little saints

I wrote the other day about my new Saint friends.

If you’ve read it: I’d love to hear if any of you choose a new friend too!

As of late, I’ve been spending a lot of time with my sous-Saint, St. Therese of Lisieux.

Trust me – the Holy Spirit has reallllly been working over-time showing me exactly WHY she was chosen for me.

And let me tell you – we have become very fast BFFs!!

In a vulnerable, wounded world like ours, where nevertheless the Holy Spirit is addressing all Christians with a ringing call to holiness and inspiring them with a desire to live out the Gospel message in all its depth, I think there is no better path than the one St. Therese of Lisieux offers us: her little way of trust and love.

I am convinced that the Lord wants to do great things in our hearts.

Spending time with St. Therese prayerfully, with a heart open to God’s Word, he is working marvels in me.

Her style may not please some people, for it was very much in the manner of the nineteenth century, but her writing contains extraordinary forcefulness and truth. Saint Pope John Paul II said Therese helps us rediscover the heart of the Gospel: the tenderness of God the Father, and the path by which we are called to become, in God’s sight, like little children.

Of Therese of Lisieux, it can be said with conviction that the Spirit of God enabled her heart to reveal directly, to the men and women of our time, the fundamental mystery, the reality of the Gospel: the fact of having really received ‘a spirit of adoption as children that makes us cry out, ‘Abba! Father!’ The “Little Way” is the way of “spiritual childhood.” This way contains something unique that is part of the genius of St. Therese of Lisieux. At the same time it holds a confirmation and renewal of the most fundamental and universal truth. For what truth of the Gospel message is more fundamental and universal than this: that God is our Father and we are his children?

Saint Pope John Paul II

Therese makes us understand what “being little” is: the Gospel call to be converted and become like little children again.

“Truly, I say to you, unless you turn and become like children, you will never enter the kingdom of heaven.”

Matthew 18:3

What does being little mean? Therese invites us to rediscover, and put into practice, the right attitudes which will enable grace to reach us. Admittedly, putting them into practice demands patience and perseverance, effort and courage; but I would call it well placed courage!

What fear of heights??


Efforts to change ourselves are bound to fail; the courage we need is that of persevering in the kind of (fruitful) dispositions that open us up effectively to God’s action.

Here are St. Therese’s words compiled in the last months of her life by Sister Agnes of Jesus (her sister Pauline).

I asked her in the evening during Matins what she understood by “remaining little before God.”

She answered, “It is to recognize our nothingness, to expect everything from God, as a little child expects everything from his or her father; it is not getting worried or upset about anything. Being little means not attributing to ourselves the virtues we practice, or believing ourselves capable of anything, but recognizing that God places this treasure in the hands of his little child so that she can use it when she needs it; but the treasure is still God’s. It means not being discouraged by our faults, because children often fall over, but they are so little they don’t hurt themselves badly.”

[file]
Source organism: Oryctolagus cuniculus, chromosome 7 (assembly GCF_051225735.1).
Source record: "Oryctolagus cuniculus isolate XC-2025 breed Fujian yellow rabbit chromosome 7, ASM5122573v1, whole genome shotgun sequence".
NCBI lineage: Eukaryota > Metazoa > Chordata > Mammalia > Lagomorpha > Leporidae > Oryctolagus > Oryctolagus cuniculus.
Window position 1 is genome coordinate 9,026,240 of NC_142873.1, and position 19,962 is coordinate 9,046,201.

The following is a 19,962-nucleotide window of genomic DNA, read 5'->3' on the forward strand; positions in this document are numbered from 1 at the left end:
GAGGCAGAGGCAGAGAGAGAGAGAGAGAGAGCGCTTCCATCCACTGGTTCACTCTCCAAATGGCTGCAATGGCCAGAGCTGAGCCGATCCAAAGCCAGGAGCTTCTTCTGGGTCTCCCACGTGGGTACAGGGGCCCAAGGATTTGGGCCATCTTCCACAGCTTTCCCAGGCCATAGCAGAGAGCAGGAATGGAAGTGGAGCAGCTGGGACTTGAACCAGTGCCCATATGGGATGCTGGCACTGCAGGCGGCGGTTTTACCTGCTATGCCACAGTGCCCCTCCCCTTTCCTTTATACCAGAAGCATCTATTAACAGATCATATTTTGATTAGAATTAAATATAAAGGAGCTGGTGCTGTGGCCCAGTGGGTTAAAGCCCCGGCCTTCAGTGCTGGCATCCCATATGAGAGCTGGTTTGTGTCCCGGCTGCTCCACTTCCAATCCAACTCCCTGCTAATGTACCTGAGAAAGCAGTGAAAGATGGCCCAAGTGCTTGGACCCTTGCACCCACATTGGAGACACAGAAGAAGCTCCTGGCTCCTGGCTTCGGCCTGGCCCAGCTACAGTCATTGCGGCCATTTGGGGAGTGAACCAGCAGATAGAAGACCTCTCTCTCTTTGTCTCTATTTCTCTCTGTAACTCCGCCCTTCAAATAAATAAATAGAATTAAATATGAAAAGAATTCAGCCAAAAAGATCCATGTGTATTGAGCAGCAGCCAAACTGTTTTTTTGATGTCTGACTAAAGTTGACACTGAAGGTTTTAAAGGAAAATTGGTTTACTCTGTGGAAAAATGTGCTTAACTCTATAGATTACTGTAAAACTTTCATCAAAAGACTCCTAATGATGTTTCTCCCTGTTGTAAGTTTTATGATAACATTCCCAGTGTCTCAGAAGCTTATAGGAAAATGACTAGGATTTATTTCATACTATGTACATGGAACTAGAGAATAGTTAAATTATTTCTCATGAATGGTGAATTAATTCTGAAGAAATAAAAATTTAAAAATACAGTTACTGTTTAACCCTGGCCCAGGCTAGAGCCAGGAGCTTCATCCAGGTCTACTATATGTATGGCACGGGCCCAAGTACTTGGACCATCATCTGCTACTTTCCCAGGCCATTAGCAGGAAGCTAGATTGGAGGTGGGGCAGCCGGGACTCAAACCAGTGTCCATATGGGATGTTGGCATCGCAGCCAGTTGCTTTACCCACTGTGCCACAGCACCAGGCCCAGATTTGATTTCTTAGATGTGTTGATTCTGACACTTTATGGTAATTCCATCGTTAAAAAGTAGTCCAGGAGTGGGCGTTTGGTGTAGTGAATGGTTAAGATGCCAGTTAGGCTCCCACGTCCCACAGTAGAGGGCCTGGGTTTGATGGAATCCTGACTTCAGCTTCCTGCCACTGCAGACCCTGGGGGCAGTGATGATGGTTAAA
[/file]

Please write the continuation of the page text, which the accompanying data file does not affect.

Passage dated August 6, 1897, shortly before her death which occurred on September 30.

During my time here in the Arizona desert I have been walking with St. Therese of Liseux and making a personal retreat as written by Fr. Jacques Philippe.

And as he instructs this is what I am learning…

I practice virtue courageously, but I recognize it is a gift God gives me, so I don’t glorify myself for it. All the good I accomplishand I really tryI attribute to God’s goodness.

The best lesson is Therese was never discouraged by her faults, even when they were sometimes humiliating and painful. There is a great deal of wisdom in what she shares with us: children often fall over and aren’t really hurt because they don’t fall from a great height (the height of pride, self-sufficiency, etc.) and, what’s more, they get right up to throw themselves into their parents’ arms and start off again!

May it be so too for us.

May we be courageous in a balanced way – when we don’t manage as perfectly as we wish, let us not get depressed about it, but accept the fact that we will sometimes fail; and when we do manage, let it not go to our head – not better than others because of it, but thank God for the gift He has given us.

St. Therese believed God would not have given her a desire for holiness if He did not intend for her to achieve it. And I am beginning to trust my new friend, that she’s been brought to me so that I might believe so too.

hugs n’ blessings for all those who are seeking “the little way” with complete trust in God’s love.

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